The selections in this year’s Documentary Fortnight: MoMA’s International Festival of Nonfiction Film and Media (February 13 through 27) cast an intriguing look at life using a range of storytelling approaches—poetic, hybrid, observational, and dramatic. Many of these films, which center, at their core, on stories of human resourcefulness, are haunted by the concerns of our age: environmental disasters, wars, austere immigration and economic policies, urban and rural overdevelopment, and the repetition and ellipses of history.
The Black Panthers: Vanguard of the Revolution; Around the World in 50 Concerts; and Hot Type: 150 Years of The Nation—the opening-, mid-, and closing-night films, respectively—use more traditional interview formats, interlaced with original scenes and revelatory archival footage, to create complex new portraits of renowned movements and public institutions: the Black Panthers, formed in the 1960s; the 125-year-old Dutch Concertgebouw Orchestra; and The Nation, the oldest continuous weekly magazine in the U.S. Made by three master filmmakers—Stanley Nelson, Heddy Honigmann, and Barbara Kopple—these films remind us that passion for and closeness to subject matter, in-depth research, timeliness, and deft editing techniques remain at the foundation of solid documentary practice.
Another trio of documentaries reflect more poetic methodologies: Khristine Gillard’s Cochihza focuses on the mysterious forces on the volcanic island of Ometepe in Lake Nicaragua; Peter Bo Rappmund’s Topophilia is a gorgeous time-lapse photographic study of the Trans-Alaska Pipeline; and Nathalie Nambot and Maki Berchache’s Burn the Sea, shown in a newly made 35mm print, is a partially autobiographical portrait of the Tunisian diaspora in France.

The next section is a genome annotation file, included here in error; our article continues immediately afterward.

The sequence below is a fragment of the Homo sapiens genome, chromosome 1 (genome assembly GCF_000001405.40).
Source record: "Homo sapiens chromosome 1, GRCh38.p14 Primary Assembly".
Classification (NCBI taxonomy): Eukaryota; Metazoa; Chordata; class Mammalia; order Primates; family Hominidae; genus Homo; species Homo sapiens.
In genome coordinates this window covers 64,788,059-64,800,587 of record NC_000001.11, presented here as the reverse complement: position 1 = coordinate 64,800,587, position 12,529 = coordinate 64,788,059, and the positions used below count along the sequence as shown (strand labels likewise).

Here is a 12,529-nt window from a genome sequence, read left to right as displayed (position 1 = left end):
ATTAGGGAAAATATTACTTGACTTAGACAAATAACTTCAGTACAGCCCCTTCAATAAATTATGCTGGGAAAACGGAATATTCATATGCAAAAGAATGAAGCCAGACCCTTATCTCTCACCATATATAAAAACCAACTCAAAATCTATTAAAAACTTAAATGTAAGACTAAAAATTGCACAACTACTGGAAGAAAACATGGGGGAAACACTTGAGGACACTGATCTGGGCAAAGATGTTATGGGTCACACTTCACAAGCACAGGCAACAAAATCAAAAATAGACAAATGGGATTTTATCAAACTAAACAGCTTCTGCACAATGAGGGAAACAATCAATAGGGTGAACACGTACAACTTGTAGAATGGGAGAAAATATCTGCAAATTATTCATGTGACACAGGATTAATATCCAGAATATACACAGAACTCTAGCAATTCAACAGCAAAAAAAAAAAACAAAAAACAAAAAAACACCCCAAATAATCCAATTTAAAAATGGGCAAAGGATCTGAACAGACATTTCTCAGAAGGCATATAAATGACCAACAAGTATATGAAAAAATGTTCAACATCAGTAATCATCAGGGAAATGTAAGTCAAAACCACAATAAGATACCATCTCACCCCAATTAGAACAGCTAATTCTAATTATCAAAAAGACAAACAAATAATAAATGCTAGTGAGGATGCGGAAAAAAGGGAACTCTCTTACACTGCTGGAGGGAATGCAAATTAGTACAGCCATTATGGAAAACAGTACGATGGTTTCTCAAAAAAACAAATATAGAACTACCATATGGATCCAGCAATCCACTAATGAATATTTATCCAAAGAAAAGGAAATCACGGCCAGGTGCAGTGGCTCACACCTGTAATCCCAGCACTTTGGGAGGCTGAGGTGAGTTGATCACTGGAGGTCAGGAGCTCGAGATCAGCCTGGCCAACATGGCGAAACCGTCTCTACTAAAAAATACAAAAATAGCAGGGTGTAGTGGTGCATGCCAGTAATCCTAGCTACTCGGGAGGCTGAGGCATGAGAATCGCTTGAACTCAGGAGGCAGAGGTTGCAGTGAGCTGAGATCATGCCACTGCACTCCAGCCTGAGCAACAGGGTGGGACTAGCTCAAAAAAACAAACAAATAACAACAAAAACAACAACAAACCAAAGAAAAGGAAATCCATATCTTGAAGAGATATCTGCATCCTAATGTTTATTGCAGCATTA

In the hybrid category, several works use dramatic or magic-realist elements in conjunction with nonfiction. Hotel Nueva Isla, by Cuban first-time director Irene Gutierrez, follows the life of a retired clerk living in a former luxury hotel that is now a decrepit homeless shelter. Night-scene tableaus, shot in the hotel show Jorge and several other inhabitants in a state of poverty-stricken suspension. Favela football players and Brazilian fans converge on the football pitch in Eryck Rocha’s Sunday Ball, in an animated, mythological expression of Brazilian culture. Dutch filmmakers Lonnie van Brumellen and Siebren de Haan’s Episode of the Sea tells the story of a slowly vanishing way of life in Urk, a traditional fishing community, told through the fishermen’s words and through re-enactments, and contrasted with the filmmakers’ own reflections on the obsolescence of film. And Kenyan filmmaker Jim Chuchu’s Stories of Our Lives, based on tales gathered by the Nest Collective arts group, dramatically retells the stories of Kenyan gay, lesbian, transgender, and intersex individuals in fictionalized short-story form.